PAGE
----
A disturbance that repeats regularly in space and time, and that is transmitted progressively from one place to the next with no actual transport of matter.
The time required for a pendulum to make one to- and - fro swing. In general, the time required to complete a single cycle.
A curve whose shape represents the crests and troughs of a wave, as traced out by a swinging pendulum that drops a trail of sand over a moving conveyor belt.
One of the places in a wave where the wave is lowest, or the disturbance is greatest, in the opposite direction from a crest.
The distance from the midpoint to the maximum (crest) of a wave, or equivalently from the midpoint to the minimum (trough).
The distance from the top of the crest of a wave to the top of the following crest, or equivalently; the distance between successive identical parts of the wave.
The number of events (cycles, vibrations, oscillations, or any repeated event.) per time, measured in hertz (or events per time). Inverse of period.
A wave in which the vibration is the same direction as that in which the wave is traveling rather than at right angles to it.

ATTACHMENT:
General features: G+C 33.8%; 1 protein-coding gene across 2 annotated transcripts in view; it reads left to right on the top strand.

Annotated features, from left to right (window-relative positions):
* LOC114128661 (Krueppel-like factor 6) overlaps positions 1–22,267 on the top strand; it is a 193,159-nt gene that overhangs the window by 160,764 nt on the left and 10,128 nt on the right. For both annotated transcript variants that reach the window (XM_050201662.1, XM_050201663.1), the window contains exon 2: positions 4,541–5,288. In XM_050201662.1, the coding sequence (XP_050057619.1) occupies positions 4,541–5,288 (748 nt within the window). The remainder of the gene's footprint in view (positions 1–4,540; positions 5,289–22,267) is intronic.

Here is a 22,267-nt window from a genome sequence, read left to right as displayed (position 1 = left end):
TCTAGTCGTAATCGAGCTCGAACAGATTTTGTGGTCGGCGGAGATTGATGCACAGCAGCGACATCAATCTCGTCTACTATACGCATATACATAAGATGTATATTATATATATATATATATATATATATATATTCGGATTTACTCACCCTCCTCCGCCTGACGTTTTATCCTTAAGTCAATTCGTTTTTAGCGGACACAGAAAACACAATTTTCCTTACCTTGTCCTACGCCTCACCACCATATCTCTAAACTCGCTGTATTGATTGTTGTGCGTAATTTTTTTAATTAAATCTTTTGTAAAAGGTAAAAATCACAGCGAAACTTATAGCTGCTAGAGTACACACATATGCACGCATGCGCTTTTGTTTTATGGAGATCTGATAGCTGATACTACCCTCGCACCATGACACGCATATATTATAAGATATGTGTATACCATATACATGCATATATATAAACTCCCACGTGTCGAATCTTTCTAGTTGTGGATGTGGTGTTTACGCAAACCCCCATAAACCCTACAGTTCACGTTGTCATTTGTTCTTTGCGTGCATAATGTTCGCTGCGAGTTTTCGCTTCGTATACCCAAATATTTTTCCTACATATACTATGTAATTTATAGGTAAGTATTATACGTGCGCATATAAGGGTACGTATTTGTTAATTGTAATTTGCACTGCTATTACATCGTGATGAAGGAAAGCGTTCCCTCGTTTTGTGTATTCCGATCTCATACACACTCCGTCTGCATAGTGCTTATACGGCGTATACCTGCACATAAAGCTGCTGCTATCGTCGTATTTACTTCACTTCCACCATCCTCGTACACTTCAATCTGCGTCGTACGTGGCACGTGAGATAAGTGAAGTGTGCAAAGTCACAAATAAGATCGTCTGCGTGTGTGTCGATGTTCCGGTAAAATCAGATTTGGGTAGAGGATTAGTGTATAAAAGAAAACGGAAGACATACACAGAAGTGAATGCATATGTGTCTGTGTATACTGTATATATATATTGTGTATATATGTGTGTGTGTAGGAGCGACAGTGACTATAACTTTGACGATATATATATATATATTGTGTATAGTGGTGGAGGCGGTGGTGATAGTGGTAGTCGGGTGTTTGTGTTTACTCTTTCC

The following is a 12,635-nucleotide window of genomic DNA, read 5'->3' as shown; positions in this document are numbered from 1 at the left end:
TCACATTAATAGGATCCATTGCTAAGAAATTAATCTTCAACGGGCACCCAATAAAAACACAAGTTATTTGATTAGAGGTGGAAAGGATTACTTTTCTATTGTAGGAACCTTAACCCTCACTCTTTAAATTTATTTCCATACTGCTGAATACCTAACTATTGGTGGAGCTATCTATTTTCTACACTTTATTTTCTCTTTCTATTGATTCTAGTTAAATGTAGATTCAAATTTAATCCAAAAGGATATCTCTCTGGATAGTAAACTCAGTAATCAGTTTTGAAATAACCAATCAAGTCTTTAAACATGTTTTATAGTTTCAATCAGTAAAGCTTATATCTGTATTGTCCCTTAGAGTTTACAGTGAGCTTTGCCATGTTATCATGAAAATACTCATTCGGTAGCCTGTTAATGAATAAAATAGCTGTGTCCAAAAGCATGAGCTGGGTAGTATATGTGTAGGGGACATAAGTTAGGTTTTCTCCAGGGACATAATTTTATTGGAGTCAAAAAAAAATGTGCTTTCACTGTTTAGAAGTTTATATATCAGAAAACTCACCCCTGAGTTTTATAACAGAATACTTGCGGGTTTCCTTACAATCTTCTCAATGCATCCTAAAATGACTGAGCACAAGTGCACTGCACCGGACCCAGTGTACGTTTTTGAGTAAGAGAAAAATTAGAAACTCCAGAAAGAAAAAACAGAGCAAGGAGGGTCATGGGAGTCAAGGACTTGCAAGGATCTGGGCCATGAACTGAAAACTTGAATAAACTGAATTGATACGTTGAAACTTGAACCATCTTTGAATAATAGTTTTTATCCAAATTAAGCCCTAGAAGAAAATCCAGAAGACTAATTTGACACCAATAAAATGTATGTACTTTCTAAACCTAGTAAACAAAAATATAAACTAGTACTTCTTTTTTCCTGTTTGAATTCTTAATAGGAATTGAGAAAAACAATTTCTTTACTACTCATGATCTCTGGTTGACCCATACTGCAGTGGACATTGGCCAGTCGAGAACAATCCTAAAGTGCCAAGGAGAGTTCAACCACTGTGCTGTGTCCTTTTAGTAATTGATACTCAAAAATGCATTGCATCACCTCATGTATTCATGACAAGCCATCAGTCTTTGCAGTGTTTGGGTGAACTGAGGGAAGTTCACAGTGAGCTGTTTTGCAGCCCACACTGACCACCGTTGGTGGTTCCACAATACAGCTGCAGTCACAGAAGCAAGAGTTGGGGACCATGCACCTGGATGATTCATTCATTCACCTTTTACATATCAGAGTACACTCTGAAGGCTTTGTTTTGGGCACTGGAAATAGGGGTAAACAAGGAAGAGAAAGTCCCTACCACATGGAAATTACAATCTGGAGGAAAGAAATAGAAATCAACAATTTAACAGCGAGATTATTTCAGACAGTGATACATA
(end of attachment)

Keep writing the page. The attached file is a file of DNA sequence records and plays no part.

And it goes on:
A pattern formed by the overlapping of two or more waves that arrive in a region at the same time.
Addition of two or more waves when wave crests overlap to produce a resulting wave of increased amplitude.
Combination of waves where crests of one wave overlap troughs of another, resulting in a wave of decreased amplitude.
Out of Phase
Term applied to two waves for which the crest of one wave arrives at a point at the same time that a trough of the second wave arrives. Their effects cancel each other.
Term applied to two or more waves whose crests (and troughs) arrive at a place at the same time, so that their effects reinforce each other.
Wave in which parts of the wave remain stationary and the wave appears not to be traveling. The result of interference appears not to be traveling. The result of the interference between an incident (original) wave and a reflected wave.
The apparent change in the frequency of a wave due to the motions of the source or of the observer.
An increase in the measured frequency of light from an approaching source; called the blue shift because of the increase is towards the high, or blue, end of the color spectrum. Also occurs when an observer approaches the source.
A decrease in the measurement of light, (or other radiation) from a receding source; called the red shift because the decrease i toward the low frequency, or red, end of the color spectrum.
The V-shaped wave produced by an object moving on a liquid surface faster than the wave speed.
The sharp crack heard when the shock wave that sweeps behind a supersonic aircraft reaches the listener.